Kuberenetes did not just mean writing a huge deployment.yaml to declare our stack structure and doing a kubectl apply. We took a structured and modular approach to our deployment templates so we could build from a base more reminiscent of our OpsWorks stack structure. We did this for the following reasons:

  • Move to Kubernetes from OpsWorks would at one point be a hybrid infra (OpsWorks and Kubernetes),
  • HAProxy (still on OpsWorks) backends configuration need not change with our move to Kubernetes.

Kusmotize modularity

We used Kustomize to organize our deployment templates in an extensible and modular fashion. The deployments were organized into folder structures with a Kustomize way of inheriting from the bases. This allowed us to define different environments (dev, staging, prod, etc.) or regions (US-East-1, EU-Central-1), inheriting from a base definition, and applying patches on top of those base definitions. This is one structure we follow for defining our templates:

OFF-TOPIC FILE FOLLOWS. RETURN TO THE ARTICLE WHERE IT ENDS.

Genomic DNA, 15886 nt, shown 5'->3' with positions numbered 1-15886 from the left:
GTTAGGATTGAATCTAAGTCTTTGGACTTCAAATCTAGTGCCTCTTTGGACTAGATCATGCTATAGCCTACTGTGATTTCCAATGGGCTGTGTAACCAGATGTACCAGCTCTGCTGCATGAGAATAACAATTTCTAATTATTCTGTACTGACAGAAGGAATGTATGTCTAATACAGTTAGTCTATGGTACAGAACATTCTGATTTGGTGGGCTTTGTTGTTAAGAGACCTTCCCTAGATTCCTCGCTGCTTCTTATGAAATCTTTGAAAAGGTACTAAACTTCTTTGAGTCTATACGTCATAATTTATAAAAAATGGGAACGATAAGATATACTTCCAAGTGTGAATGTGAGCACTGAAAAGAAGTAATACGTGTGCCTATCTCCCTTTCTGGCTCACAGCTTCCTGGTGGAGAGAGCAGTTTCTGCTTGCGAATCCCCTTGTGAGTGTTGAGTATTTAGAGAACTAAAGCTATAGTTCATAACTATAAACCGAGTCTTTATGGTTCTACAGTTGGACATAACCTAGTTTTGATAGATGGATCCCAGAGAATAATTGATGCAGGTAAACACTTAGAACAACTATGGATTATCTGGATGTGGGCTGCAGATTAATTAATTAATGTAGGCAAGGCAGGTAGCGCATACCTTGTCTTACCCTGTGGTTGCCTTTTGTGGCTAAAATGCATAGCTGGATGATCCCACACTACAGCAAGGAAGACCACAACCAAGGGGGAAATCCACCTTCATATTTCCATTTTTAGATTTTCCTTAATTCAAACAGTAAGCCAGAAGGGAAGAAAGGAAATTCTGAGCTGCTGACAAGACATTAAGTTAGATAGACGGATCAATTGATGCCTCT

A couple of things to note in this structure is that everything defined in deployments/base/shell is inherited across environments (or regions). Also notice that some environments (or regions) have their own bases, which both inherit from the deployments/base/shell as well as have their own specific definitions. So bottom level kustomization.yaml (say, deployments/staging/stagingvpc-shell-main/blue) would look something like this:

From the deployment repo structure, you would notice that for every environment/region we would have blue and green. And yes, we still do blue-green deployments, which is what we are going to discuss in the GitOps section below.